Finding the joy of zoology

A few days holiday in Croatia turned out to be more than just a pleasant break from being in an office all day. It was also a refreshing and invigorating reminder of why I chose to study Zoology, why I loved it, and why I am continuing to pursue a career in it.

It can be easy to get bogged down thinking about the massive problems that wildlife and ecosystems face. If I’m honest, it’s even easier to get bogged down in the small, personal problems – how to get a job, what sort of job I even want, how far am I willing to move and uproot the life I’ve built over the past few years.

Lots of people warn you against making your hobby a career for exactly these reasons – it can remove the fun. Wildlife and nature isn’t exactly a hobby, but there is the same concern. I went to a Croatia for a break and an adventure with my boyfriend. I wasn’t thinking about zoology at all, and as a result I was able to relax and find genuine joy in it.

On a boat trip around Kornati National Park we snorkelled with clouds of fish, sea cucumbers, urchins, and bright yellow sponges. We saw lizards scurrying across the rocks, grasshoppers practically every ten seconds, and a mantis. Sitting on the bow of the boat, we saw a dolphin’s dorsal fin glide by 100m away.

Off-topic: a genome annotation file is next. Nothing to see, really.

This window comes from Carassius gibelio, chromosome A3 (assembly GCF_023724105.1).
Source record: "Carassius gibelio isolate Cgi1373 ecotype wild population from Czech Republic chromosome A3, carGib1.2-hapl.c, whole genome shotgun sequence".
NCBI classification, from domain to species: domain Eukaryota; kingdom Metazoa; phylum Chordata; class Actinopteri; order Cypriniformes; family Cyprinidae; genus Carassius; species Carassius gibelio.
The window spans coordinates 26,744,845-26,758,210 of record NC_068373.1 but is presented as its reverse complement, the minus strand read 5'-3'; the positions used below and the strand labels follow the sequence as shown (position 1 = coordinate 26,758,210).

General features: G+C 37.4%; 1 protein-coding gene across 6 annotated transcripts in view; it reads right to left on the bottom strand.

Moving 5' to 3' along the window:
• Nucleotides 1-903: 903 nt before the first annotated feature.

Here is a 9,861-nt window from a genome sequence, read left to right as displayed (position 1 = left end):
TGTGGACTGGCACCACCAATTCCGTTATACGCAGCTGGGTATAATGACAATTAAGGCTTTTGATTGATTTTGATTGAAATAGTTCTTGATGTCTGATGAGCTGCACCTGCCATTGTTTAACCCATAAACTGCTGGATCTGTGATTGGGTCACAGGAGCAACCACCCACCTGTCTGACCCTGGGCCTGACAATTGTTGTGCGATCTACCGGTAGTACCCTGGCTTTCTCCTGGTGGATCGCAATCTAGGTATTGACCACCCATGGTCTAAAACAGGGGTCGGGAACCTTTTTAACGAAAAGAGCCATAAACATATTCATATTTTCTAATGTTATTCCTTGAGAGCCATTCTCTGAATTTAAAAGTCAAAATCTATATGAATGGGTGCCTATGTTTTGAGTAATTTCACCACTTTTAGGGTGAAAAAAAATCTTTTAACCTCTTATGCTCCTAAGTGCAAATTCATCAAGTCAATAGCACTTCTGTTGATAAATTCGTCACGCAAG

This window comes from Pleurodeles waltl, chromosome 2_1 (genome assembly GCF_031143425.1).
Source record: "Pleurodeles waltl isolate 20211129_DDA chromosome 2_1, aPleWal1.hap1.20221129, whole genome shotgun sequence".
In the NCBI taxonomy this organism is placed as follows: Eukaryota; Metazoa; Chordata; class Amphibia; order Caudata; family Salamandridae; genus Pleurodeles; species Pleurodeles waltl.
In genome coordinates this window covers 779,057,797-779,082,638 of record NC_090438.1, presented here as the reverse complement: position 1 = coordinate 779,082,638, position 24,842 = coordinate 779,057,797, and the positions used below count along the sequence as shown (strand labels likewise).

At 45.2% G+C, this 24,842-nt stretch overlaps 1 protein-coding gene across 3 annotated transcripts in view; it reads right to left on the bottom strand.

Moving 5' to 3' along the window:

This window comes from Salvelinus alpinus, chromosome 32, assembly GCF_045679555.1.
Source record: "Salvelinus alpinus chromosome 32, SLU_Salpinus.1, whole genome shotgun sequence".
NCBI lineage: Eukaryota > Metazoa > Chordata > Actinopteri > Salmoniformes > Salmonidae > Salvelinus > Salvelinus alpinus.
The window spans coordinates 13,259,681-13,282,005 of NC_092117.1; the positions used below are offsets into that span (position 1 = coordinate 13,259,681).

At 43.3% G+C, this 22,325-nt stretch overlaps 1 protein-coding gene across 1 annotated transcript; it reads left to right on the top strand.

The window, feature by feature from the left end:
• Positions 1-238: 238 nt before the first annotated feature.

Hiking in Paklenica National Park we spotted a black squirrel, black grasshoppers with bright orange wings that flashed when they flew (is there some melanism going on here? If anyone knows, please share). While I didn’t see any of the unique cave critters in the park’s only show cave, it was still cool knowing they were there and how millennia of evolution in a unique environment has shaped them.

I also didn’t see any of the badgers, martens, deer, wolves, or bears that the signs told me about but it was still wonderful to know I was somewhere that these magnificent animals can live and be wild. It’s a privilege to share that space with them, as just another animal.

Of course you don’t have to go on holiday to experience this. An evening walk in Snuff Mills park in Bristol last month had the same effect on me, spotting a heron, watching the shadow of a fish beneath the water, with bats darting around by my head.

Getting outside and taking the time to enjoy the other creatures we share this planet with is important for everyone, zoologist/ish or not. As famously said by Baba Dioum “In the end, we will conserve only what we love”. Conservation will hopefully be the result of greater engagement with wildlife and the natural world, but that’s not the immediate reason to get out for a walk or a swim or a bike ride and discover what life is out there. The joy is its own reward.

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